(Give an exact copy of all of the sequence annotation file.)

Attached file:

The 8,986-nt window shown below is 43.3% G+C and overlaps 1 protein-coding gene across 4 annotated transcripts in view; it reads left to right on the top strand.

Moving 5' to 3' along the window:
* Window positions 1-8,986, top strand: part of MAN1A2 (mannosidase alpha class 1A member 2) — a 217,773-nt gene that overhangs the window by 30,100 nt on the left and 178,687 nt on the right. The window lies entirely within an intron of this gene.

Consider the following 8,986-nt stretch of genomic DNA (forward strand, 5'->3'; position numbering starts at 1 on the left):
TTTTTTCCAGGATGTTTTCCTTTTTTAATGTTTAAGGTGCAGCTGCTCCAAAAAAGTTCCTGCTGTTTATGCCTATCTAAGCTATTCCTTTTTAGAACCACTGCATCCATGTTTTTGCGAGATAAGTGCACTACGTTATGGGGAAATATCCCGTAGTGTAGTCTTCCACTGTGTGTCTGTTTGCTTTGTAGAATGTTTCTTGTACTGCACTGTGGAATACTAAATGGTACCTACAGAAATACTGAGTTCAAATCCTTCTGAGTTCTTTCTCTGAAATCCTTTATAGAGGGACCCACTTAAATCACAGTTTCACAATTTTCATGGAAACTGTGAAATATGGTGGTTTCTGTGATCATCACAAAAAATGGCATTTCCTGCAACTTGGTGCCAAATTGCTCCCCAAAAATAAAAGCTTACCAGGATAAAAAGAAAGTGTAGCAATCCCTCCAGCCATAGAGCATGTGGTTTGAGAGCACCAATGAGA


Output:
The 8,986-nt window shown below is 43.3% G+C and overlaps 1 protein-coding gene across 4 annotated transcripts in view; it reads left to right on the top strand.

Moving 5' to 3' along the window:
* Window positions 1-8,986, top strand: part of MAN1A2 (mannosidase alpha class 1A member 2) — a 217,773-nt gene that overhangs the window by 30,100 nt on the left and 178,687 nt on the right. The window lies entirely within an intron of this gene.

Consider the following 8,986-nt stretch of genomic DNA (forward strand, 5'->3'; position numbering starts at 1 on the left):
TTTTTTCCAGGATGTTTTCCTTTTTTAATGTTTAAGGTGCAGCTGCTCCAAAAAAGTTCCTGCTGTTTATGCCTATCTAAGCTATTCCTTTTTAGAACCACTGCATCCATGTTTTTGCGAGATAAGTGCACTACGTTATGGGGAAATATCCCGTAGTGTAGTCTTCCACTGTGTGTCTGTTTGCTTTGTAGAATGTTTCTTGTACTGCACTGTGGAATACTAAATGGTACCTACAGAAATACTGAGTTCAAATCCTTCTGAGTTCTTTCTCTGAAATCCTTTATAGAGGGACCCACTTAAATCACAGTTTCACAATTTTCATGGAAACTGTGAAATATGGTGGTTTCTGTGATCATCACAAAAAATGGCATTTCCTGCAACTTGGTGCCAAATTGCTCCCCAAAAATAAAAGCTTACCAGGATAAAAAGAAAGTGTAGCAATCCCTCCAGCCATAGAGCATGTGGTTTGAGAGCACCAATGAGA